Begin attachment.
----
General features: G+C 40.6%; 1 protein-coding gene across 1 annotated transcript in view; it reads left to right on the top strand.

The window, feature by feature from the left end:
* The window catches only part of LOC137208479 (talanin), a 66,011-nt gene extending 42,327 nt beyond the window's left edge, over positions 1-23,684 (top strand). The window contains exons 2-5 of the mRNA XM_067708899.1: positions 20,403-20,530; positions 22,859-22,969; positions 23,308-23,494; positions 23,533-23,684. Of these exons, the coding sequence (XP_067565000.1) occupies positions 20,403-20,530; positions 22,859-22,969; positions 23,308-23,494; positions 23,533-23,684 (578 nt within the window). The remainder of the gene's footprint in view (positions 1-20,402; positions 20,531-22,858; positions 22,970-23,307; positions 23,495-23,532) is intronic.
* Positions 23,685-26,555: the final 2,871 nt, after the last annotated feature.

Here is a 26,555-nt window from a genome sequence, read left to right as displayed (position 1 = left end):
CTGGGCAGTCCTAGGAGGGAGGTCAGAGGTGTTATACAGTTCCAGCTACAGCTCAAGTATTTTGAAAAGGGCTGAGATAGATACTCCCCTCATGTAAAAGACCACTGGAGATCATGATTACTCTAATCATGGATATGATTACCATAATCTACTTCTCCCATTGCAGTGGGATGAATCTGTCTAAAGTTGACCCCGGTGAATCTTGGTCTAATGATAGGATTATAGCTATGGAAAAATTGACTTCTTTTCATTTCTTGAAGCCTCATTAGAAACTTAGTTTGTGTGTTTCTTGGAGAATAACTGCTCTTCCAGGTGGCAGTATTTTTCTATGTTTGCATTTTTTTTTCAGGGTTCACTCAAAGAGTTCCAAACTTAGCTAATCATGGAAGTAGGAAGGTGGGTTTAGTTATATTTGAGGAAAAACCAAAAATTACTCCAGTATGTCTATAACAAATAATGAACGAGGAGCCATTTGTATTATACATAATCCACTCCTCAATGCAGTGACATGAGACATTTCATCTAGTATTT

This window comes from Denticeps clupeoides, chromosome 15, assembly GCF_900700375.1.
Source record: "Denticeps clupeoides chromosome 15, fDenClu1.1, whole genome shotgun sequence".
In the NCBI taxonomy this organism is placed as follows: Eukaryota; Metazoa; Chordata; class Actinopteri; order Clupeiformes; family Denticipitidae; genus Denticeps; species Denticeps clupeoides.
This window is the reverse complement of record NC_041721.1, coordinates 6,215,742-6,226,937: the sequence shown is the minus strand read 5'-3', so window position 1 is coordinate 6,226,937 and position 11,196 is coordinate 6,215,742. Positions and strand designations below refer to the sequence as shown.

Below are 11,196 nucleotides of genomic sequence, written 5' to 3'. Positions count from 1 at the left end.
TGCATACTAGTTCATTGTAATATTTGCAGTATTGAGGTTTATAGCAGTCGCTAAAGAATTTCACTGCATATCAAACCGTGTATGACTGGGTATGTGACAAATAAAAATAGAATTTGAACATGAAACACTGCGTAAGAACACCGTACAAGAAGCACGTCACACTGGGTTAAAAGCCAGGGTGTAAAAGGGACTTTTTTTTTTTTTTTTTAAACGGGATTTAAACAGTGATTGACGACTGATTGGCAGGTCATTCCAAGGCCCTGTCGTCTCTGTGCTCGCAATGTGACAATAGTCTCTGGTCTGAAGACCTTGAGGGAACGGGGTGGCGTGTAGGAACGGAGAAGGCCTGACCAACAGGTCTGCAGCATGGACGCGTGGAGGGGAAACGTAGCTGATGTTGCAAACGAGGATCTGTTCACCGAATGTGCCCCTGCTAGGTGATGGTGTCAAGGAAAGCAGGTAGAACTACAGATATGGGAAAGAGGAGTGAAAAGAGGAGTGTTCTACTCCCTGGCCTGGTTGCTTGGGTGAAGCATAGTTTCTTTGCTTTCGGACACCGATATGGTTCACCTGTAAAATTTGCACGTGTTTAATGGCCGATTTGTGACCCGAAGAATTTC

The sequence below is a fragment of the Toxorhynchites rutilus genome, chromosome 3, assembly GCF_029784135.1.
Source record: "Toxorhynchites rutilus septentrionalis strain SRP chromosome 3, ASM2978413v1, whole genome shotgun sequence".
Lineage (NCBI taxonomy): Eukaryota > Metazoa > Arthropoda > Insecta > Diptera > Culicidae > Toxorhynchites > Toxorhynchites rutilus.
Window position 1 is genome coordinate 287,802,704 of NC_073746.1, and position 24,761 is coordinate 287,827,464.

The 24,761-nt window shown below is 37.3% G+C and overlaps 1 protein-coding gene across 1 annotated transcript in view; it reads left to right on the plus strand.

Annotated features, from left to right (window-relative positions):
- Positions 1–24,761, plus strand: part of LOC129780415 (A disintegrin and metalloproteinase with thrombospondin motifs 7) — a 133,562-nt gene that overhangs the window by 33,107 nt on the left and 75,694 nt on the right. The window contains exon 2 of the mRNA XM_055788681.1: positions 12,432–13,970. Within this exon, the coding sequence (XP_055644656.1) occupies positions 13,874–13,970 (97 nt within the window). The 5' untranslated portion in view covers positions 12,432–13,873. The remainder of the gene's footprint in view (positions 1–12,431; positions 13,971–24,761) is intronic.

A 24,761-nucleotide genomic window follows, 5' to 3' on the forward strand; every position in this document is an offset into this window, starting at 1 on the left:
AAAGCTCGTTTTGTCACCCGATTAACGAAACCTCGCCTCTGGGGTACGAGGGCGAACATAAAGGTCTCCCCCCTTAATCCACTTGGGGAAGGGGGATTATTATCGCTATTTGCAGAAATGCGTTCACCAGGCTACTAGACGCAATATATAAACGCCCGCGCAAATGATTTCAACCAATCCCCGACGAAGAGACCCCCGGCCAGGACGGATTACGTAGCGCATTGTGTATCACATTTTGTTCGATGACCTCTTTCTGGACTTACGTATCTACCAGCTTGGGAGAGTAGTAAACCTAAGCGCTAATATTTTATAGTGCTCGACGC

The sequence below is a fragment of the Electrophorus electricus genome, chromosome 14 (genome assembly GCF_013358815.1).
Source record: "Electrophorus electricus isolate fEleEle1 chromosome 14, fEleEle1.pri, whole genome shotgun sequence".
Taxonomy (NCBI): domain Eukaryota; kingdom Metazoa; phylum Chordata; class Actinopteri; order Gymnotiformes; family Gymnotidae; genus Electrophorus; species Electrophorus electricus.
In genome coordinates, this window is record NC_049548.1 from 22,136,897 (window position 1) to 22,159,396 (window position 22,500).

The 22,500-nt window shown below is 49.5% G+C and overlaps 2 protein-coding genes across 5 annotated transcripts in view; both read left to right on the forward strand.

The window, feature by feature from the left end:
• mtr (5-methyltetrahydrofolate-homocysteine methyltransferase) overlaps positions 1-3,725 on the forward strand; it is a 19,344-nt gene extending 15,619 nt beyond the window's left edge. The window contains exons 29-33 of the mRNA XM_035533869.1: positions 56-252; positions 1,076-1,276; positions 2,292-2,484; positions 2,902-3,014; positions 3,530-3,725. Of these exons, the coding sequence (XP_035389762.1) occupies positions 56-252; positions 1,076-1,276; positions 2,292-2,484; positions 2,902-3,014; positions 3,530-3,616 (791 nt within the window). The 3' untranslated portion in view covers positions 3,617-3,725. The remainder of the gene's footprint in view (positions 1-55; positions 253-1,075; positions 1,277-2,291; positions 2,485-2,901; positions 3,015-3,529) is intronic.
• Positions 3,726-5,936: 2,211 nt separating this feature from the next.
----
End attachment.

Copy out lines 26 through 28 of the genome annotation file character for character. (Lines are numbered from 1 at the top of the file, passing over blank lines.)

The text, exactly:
The 22,500-nt window shown below is 49.5% G+C and overlaps 2 protein-coding genes across 5 annotated transcripts in view; both read left to right on the forward strand.

The window, feature by feature from the left end:
• mtr (5-methyltetrahydrofolate-homocysteine methyltransferase) overlaps positions 1-3,725 on the forward strand; it is a 19,344-nt gene extending 15,619 nt beyond the window's left edge. The window contains exons 29-33 of the mRNA XM_035533869.1: positions 56-252; positions 1,076-1,276; positions 2,292-2,484; positions 2,902-3,014; positions 3,530-3,725. Of these exons, the coding sequence (XP_035389762.1) occupies positions 56-252; positions 1,076-1,276; positions 2,292-2,484; positions 2,902-3,014; positions 3,530-3,616 (791 nt within the window). The 3' untranslated portion in view covers positions 3,617-3,725. The remainder of the gene's footprint in view (positions 1-55; positions 253-1,075; positions 1,277-2,291; positions 2,485-2,901; positions 3,015-3,529) is intronic.